The mystery behind Leonardo da Vinci’s lost masterpiece

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Rubens

 

Tuesday, November 14, 2017 - 3:29pm

As I stared up at Giorgio Vasari’s painting, The battle of Marciano in Val di Chiana, uncontrollable chills traveled down my spine. I couldn’t believe that Leonardo da Vinci’s most revered work during his lifetime was right beneath this 43 by 25 ft fresco. And I’m most definitely not talking Mona Lisa.

I was standing in the largest political hall in Italy, the Palazzo Vecchio in Florence. Six similar frescoes depicting battle scenes ornamented the walls of the room, all requiring me to crane my neck to glimpse the tops. A family trip had led me to Italy, but as I looked up at the famous fresco, there didn’t seem to be anyone else in the room. All I knew was myself, soaking in the mystery of the lost masterpiece, The Battle of Anghiari, that was rumored to be behind these walls.

When it was painted in 1505, The Battle of Anghiari was regarded as the best work by Leonardo da Vinci, arguably the most well-known painter of the Renaissance era and today. This one battle scene, commissioned by Italian statesman Piero Soderini to be painted in the Palazzo Vecchio, was said to surpass any other painting produced during the Renaissance. A century later, however, painter Giorgio Vasari was told to paint over it by the Grand Duke Cosimo I. After this, there are no known records of The Battle of Anghiari. Art historians knew it should rest in the Palazzo Vecchio, but found nothing more than copied sketches by Peter Paul Rubens and da Vinci himself. Nothing could point them to the original.

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Vasari

 

But five years ago, everything changed. In March 2012, Italian art analyst Maurizio Seracini discovered that Vasari’s painting actually rested on a thin wall about one to three inches in front of the rest of the paintings in the gallery. By controversially drilling small holes into parts of Vasari’s painting, Seracini discovered pigments behind this wall. After further analysis, it was found that da Vinci had used these same pigments in many of his other works. Not having the heart to destroy Leonardo’s acclaimed work, Vasari had built a thin wall over the original painting before painting himself.  

What’s the big fuss, you ask? What about this could cause me to feel as if I was in an alternate universe, standing in this grand gallery on this particular hot August afternoon? It’s simple. I’d even brought binoculars in preparation. Nothing was going to take away from this life changing moment, and nothing did.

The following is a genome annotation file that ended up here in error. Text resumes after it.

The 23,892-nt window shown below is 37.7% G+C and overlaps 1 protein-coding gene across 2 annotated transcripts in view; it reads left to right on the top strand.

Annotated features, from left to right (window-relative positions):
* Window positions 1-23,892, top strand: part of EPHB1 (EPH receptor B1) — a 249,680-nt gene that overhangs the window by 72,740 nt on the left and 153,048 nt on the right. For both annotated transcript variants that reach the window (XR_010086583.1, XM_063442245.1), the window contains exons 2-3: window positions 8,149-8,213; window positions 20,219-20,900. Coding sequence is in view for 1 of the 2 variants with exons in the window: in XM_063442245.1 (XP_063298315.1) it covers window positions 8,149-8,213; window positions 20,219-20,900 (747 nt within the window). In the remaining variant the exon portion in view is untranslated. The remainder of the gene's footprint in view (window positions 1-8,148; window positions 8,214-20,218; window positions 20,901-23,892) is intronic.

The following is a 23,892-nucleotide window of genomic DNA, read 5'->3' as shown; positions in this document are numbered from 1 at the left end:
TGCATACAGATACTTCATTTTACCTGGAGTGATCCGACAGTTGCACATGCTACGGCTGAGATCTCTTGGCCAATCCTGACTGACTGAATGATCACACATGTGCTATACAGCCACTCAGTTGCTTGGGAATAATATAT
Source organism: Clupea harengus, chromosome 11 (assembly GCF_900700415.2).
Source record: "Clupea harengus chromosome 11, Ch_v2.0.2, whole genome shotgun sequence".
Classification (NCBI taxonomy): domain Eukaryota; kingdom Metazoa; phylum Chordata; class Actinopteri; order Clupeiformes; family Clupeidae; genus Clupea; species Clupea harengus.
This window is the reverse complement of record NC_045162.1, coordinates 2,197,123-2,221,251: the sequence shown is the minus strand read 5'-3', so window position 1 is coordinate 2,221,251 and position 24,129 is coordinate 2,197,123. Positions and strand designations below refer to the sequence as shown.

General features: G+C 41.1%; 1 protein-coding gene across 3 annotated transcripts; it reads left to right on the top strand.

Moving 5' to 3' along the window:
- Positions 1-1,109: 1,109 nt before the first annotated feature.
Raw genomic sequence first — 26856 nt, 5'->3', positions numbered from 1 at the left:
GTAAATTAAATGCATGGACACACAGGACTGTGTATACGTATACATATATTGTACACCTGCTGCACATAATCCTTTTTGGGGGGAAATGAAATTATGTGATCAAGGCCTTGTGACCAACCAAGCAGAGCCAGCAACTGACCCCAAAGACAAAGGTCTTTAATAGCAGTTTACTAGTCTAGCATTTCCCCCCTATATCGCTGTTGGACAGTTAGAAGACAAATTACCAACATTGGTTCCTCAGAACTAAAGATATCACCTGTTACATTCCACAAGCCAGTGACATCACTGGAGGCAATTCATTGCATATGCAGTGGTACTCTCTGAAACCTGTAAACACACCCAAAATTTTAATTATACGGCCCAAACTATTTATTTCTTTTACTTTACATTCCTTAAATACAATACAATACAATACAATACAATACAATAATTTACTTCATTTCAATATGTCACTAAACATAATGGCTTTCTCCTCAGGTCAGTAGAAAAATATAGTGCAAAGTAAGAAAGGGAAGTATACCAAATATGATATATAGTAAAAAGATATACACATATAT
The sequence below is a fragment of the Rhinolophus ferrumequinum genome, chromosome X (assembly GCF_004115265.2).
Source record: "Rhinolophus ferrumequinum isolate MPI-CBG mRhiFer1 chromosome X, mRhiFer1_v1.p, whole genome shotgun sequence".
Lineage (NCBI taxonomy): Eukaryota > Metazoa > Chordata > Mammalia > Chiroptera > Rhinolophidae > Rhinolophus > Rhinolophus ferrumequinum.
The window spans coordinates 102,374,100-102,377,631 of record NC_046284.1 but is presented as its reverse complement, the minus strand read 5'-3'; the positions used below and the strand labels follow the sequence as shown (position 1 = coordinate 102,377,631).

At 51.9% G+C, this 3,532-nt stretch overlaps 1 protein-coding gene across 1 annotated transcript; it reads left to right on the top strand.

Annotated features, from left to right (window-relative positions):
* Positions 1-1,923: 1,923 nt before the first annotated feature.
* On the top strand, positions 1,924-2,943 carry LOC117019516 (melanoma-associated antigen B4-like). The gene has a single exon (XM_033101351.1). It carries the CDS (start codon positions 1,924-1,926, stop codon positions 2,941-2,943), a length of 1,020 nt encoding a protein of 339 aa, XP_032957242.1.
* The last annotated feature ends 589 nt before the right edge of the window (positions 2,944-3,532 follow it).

I’ve never cared much for Vasari as a painter. I will, however, attest to the man’s ingenuity. Vasari, reluctant to paint over Leonardo’s work and knowing that historians would be searching for it centuries later, had included a vital clue in his painting. On one of the green flags about 20 feet up, lost in the chaos of the Battle of Marciano in Val di Chiana, he had painted the words “Cerca Trova” in white paint. In other words, “Seek, and ye shall find.” It’s amazing that art historians didn’t find it earlier.

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Vasari

 

I’ve never shaken off this day of discovery. I was amazed these words weren’t found centuries earlier. This inscription was written on a painting in a room where The Battle of Anghiari was said to have existed, yet no one had pieced together the clues until five years ago.

I’ve come to two conclusions. One: The mysteries I always classified as the realm of fiction novels can manifest themselves in reality, and they can do so in a way that sucks the breath right out of you. You’re left feeling as if you didn’t truly deserve to witness this moment, to see the stars align right in front of you. Two: Sometimes we don’t see what’s right under our noses. But I’m not complaining –– had this been found centuries earlier, I wouldn’t have been as beautifully spellbound as I was four years ago.

The Battle of Anghiari will likely never be recovered. In order to do so, Vasari’s painting would have to be destroyed, and it’s very probable that da Vinci’s painting would emerge in a damaged condition. As an art enthusiast, I’m devastated The Battle of Anghiari won’t ever be seen by myself or the public. It’s almost more distressing, however, that most people will never know this painting.

It seems than an art piece lost isn’t as painful as an art piece undiscovered. Since The Battle of Anghiari is the latter, it’s as if a huge part of da Vinci’s reputation never existed. It brings up the controversial question: Is it just to destroy a “lesser” piece of art to recover a more famous work? As much as I’d love to revel in the glory of da Vinci’s painting, I couldn’t justify destroying another piece of art to do so.

Regardless, seeing the words “Cerca Trova” with my own eyes was an experience that transcended all my previous notions of self-discovery. When I close my eyes, I can still see the white, fine printed words etched in my mind.

“Seek, and ye shall find.”

 I wonder what else I’ll discover if I disregard the apparent and dive into the unexplored.